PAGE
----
Gandhi, a Hindu ascetic, was adamant that the spiritual well being of a person was not disconnected from one's diet. He said "The body was never meant to be treated as a refuse bin, holding all the foods that the palate demands." Do the different sects of Buddhism have recommended dietary regimens? If so, what are they?

  • in Zen, the Zazen Yojinki says you should eat two-thirds of your capacity. The problem that arises is if "capacity" is defined by a moving BMR, then this requires continually eating less, an obstacle to jhāna and the Middle Way.
    – user8619
    Commented Sep 19, 2016 at 0:03

6 Answers 6


In some of the Suttas in which the Buddha describes the gradual training leading to enlightenment there is the following stock passage:

"Now, when a disciple of the noble ones is consummate in virtue in this way, guards the doors to his sense faculties in this way, knows moderation in eating in this way, is devoted to wakefulness in this way, is endowed with seven qualities in this way, and obtains at will — without trouble or difficulty — the four jhanas that constitute heightened awareness and a pleasant abiding in the here-&-now in this way, then he is called a disciple of the noble ones who follows the practice for one in training, whose eggs are unspoiled, who is capable of breaking out, capable of awakening, capable of attaining the supreme rest from the yoke."

(Source: http://www.accesstoinsight.org/tipitaka/mn/mn.053.than.html)

This is explained in other places like so:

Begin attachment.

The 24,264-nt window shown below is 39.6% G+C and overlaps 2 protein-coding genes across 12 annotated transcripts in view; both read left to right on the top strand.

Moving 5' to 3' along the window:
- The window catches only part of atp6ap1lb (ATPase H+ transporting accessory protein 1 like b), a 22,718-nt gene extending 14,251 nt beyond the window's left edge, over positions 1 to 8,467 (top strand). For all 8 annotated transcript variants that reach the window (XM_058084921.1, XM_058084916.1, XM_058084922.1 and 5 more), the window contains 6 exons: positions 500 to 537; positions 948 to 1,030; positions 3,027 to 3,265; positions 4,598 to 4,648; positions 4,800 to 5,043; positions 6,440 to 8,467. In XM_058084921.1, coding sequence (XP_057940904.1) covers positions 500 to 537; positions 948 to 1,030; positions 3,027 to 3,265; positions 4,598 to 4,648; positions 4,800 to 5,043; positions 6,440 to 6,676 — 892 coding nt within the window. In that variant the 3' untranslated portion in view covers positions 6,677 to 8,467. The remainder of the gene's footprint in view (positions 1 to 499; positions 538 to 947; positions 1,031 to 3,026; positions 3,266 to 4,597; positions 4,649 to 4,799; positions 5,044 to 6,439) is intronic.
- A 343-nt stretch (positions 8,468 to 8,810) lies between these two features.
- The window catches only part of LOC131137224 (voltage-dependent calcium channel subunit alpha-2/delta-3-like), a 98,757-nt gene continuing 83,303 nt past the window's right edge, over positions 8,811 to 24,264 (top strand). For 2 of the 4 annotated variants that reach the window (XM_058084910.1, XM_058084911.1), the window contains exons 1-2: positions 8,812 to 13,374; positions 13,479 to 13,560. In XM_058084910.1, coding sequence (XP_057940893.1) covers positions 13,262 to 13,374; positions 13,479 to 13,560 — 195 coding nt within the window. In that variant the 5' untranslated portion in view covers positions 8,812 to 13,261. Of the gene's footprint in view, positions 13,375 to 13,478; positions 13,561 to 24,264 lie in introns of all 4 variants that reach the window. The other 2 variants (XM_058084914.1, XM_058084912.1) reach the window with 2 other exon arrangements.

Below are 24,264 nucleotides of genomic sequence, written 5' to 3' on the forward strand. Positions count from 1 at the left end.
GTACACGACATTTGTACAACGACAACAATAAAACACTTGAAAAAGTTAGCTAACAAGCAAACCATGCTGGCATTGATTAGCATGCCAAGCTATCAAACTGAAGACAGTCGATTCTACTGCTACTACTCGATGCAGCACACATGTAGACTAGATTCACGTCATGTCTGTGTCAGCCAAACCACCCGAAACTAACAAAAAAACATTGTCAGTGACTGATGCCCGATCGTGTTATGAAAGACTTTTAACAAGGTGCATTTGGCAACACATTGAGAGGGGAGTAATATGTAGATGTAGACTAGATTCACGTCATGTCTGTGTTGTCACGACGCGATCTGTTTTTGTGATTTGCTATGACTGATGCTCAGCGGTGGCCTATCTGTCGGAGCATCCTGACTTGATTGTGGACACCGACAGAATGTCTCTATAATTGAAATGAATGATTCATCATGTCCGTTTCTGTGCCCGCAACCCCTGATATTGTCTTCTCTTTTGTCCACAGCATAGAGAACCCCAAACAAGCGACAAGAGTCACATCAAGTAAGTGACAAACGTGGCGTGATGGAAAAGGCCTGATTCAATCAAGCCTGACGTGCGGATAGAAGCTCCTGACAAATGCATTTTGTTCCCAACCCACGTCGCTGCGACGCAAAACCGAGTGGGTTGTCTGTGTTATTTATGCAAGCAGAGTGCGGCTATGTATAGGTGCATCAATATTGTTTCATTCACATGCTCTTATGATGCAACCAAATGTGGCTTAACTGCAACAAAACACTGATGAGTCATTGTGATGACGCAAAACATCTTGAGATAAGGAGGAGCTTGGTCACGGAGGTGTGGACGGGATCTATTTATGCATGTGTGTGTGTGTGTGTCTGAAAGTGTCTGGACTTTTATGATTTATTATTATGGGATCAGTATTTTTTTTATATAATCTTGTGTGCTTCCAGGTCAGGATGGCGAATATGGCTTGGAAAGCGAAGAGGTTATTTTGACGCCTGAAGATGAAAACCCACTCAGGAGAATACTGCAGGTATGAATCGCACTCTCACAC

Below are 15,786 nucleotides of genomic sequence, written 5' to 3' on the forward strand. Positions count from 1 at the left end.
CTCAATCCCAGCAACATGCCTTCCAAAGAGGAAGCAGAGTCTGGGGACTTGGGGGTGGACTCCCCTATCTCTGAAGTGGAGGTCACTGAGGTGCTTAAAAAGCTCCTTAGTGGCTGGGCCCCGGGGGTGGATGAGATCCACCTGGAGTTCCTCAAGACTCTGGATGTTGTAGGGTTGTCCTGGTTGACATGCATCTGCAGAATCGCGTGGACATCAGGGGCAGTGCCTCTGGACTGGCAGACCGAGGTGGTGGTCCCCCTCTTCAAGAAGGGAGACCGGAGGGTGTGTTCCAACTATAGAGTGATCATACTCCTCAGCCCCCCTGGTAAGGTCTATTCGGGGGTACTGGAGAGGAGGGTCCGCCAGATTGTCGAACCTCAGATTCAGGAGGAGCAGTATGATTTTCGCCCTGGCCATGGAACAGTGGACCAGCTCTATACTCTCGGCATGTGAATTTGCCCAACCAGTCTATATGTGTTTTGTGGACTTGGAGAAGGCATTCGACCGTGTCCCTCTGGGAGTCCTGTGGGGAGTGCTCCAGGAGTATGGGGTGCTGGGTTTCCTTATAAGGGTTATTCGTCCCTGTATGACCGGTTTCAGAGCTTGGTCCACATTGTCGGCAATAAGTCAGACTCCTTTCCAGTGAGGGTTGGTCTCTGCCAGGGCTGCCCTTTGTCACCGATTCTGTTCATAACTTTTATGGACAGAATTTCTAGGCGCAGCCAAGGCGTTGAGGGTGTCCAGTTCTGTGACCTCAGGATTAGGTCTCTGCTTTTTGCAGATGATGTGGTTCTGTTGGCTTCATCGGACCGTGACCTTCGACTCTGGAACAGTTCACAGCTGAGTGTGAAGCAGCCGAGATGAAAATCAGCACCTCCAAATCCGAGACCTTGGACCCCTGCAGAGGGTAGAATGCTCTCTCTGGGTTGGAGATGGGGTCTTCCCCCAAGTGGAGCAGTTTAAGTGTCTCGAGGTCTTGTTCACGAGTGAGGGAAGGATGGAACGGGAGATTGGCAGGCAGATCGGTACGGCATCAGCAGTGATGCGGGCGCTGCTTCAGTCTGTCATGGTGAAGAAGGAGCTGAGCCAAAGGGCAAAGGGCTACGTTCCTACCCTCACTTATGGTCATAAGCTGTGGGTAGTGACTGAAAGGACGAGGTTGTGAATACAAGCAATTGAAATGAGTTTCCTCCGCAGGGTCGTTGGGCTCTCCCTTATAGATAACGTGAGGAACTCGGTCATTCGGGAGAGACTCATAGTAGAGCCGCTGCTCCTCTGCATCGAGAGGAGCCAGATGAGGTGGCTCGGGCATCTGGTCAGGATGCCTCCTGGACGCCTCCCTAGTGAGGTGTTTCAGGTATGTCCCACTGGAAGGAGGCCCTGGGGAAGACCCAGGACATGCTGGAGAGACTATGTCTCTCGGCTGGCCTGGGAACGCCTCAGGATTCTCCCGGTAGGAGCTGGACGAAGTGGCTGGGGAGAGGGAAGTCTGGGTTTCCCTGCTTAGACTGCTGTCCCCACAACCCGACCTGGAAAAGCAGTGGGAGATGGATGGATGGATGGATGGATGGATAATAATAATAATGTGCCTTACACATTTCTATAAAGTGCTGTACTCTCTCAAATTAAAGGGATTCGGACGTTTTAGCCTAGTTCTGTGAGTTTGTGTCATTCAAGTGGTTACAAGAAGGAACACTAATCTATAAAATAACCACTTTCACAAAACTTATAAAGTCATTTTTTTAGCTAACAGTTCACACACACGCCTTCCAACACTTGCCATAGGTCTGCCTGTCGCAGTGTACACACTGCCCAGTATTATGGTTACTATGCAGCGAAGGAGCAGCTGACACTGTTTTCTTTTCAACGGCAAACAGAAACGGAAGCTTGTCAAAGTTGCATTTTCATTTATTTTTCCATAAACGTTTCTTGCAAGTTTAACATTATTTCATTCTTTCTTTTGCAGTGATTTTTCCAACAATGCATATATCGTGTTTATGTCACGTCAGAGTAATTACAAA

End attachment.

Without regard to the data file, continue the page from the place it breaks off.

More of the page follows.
"And how does a monk know moderation in eating? There is the case where a monk, considering it appropriately, takes his food not playfully, nor for intoxication, nor for putting on bulk, nor for beautification, but simply for the survival & continuance of this body, for ending its afflictions, for the support of the holy life, thinking, 'I will destroy old feelings [of hunger] & not create new feelings [from overeating]. Thus I will maintain myself, be blameless, & live in comfort.' This is how a monk knows moderation in eating."

(Source: http://www.accesstoinsight.org/tipitaka/an/an04/an04.037.than.html)

As for Monks in the Theravada school, they only eat a single meal a day and do it before noon (although they are allowed to divide that meal into portions and have rice gruel before almsround). This kind of practice is also part of the 8 precepts that laypeople sometimes voluntarily undergo. The Buddha described the benefits of this practice here: